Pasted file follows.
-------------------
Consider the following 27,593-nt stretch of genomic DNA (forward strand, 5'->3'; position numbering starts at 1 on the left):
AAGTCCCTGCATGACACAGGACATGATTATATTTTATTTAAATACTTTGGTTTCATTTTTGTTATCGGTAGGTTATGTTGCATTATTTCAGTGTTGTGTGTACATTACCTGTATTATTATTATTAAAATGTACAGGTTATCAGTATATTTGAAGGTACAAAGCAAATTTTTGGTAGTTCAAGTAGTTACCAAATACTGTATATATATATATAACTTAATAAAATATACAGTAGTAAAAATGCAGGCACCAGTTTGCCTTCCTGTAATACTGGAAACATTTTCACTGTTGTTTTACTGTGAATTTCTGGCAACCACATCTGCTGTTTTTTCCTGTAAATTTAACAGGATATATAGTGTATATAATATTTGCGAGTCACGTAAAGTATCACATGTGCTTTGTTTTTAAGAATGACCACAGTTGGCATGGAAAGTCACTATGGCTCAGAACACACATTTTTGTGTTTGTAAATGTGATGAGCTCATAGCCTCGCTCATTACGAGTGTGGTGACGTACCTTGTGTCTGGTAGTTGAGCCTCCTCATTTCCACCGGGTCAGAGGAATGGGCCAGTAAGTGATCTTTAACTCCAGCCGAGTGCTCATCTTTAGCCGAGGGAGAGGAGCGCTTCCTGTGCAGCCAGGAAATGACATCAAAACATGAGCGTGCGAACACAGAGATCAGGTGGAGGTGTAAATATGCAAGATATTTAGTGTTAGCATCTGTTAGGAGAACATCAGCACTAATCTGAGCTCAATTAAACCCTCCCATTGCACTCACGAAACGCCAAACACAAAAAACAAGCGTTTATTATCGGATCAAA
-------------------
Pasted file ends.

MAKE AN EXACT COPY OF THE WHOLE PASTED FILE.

Consider the following 27,593-nt stretch of genomic DNA (forward strand, 5'->3'; position numbering starts at 1 on the left):
AAGTCCCTGCATGACACAGGACATGATTATATTTTATTTAAATACTTTGGTTTCATTTTTGTTATCGGTAGGTTATGTTGCATTATTTCAGTGTTGTGTGTACATTACCTGTATTATTATTATTAAAATGTACAGGTTATCAGTATATTTGAAGGTACAAAGCAAATTTTTGGTAGTTCAAGTAGTTACCAAATACTGTATATATATATATAACTTAATAAAATATACAGTAGTAAAAATGCAGGCACCAGTTTGCCTTCCTGTAATACTGGAAACATTTTCACTGTTGTTTTACTGTGAATTTCTGGCAACCACATCTGCTGTTTTTTCCTGTAAATTTAACAGGATATATAGTGTATATAATATTTGCGAGTCACGTAAAGTATCACATGTGCTTTGTTTTTAAGAATGACCACAGTTGGCATGGAAAGTCACTATGGCTCAGAACACACATTTTTGTGTTTGTAAATGTGATGAGCTCATAGCCTCGCTCATTACGAGTGTGGTGACGTACCTTGTGTCTGGTAGTTGAGCCTCCTCATTTCCACCGGGTCAGAGGAATGGGCCAGTAAGTGATCTTTAACTCCAGCCGAGTGCTCATCTTTAGCCGAGGGAGAGGAGCGCTTCCTGTGCAGCCAGGAAATGACATCAAAACATGAGCGTGCGAACACAGAGATCAGGTGGAGGTGTAAATATGCAAGATATTTAGTGTTAGCATCTGTTAGGAGAACATCAGCACTAATCTGAGCTCAATTAAACCCTCCCATTGCACTCACGAAACGCCAAACACAAAAAACAAGCGTTTATTATCGGATCAAA